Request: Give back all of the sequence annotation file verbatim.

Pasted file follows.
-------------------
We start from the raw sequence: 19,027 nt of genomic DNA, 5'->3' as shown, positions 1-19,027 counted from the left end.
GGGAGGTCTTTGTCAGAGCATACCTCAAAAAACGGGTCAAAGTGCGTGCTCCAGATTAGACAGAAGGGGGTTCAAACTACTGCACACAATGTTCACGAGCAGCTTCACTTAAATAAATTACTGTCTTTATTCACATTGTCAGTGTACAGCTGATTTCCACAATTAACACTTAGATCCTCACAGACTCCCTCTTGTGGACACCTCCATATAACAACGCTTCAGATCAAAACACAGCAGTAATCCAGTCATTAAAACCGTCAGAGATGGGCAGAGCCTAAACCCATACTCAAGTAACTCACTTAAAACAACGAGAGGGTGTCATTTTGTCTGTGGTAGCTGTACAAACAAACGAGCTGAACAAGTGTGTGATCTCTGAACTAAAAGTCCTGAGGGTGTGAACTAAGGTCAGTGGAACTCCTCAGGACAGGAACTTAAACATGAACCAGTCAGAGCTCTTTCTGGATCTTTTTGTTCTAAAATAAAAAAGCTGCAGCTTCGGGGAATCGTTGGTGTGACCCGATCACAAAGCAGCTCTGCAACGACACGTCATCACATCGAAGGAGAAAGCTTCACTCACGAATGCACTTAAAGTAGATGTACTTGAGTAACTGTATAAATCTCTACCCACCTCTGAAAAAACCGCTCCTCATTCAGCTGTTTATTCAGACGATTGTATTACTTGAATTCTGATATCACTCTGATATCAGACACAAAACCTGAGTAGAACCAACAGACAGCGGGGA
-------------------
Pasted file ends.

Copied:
We start from the raw sequence: 19,027 nt of genomic DNA, 5'->3' as shown, positions 1-19,027 counted from the left end.
GGGAGGTCTTTGTCAGAGCATACCTCAAAAAACGGGTCAAAGTGCGTGCTCCAGATTAGACAGAAGGGGGTTCAAACTACTGCACACAATGTTCACGAGCAGCTTCACTTAAATAAATTACTGTCTTTATTCACATTGTCAGTGTACAGCTGATTTCCACAATTAACACTTAGATCCTCACAGACTCCCTCTTGTGGACACCTCCATATAACAACGCTTCAGATCAAAACACAGCAGTAATCCAGTCATTAAAACCGTCAGAGATGGGCAGAGCCTAAACCCATACTCAAGTAACTCACTTAAAACAACGAGAGGGTGTCATTTTGTCTGTGGTAGCTGTACAAACAAACGAGCTGAACAAGTGTGTGATCTCTGAACTAAAAGTCCTGAGGGTGTGAACTAAGGTCAGTGGAACTCCTCAGGACAGGAACTTAAACATGAACCAGTCAGAGCTCTTTCTGGATCTTTTTGTTCTAAAATAAAAAAGCTGCAGCTTCGGGGAATCGTTGGTGTGACCCGATCACAAAGCAGCTCTGCAACGACACGTCATCACATCGAAGGAGAAAGCTTCACTCACGAATGCACTTAAAGTAGATGTACTTGAGTAACTGTATAAATCTCTACCCACCTCTGAAAAAACCGCTCCTCATTCAGCTGTTTATTCAGACGATTGTATTACTTGAATTCTGATATCACTCTGATATCAGACACAAAACCTGAGTAGAACCAACAGACAGCGGGGA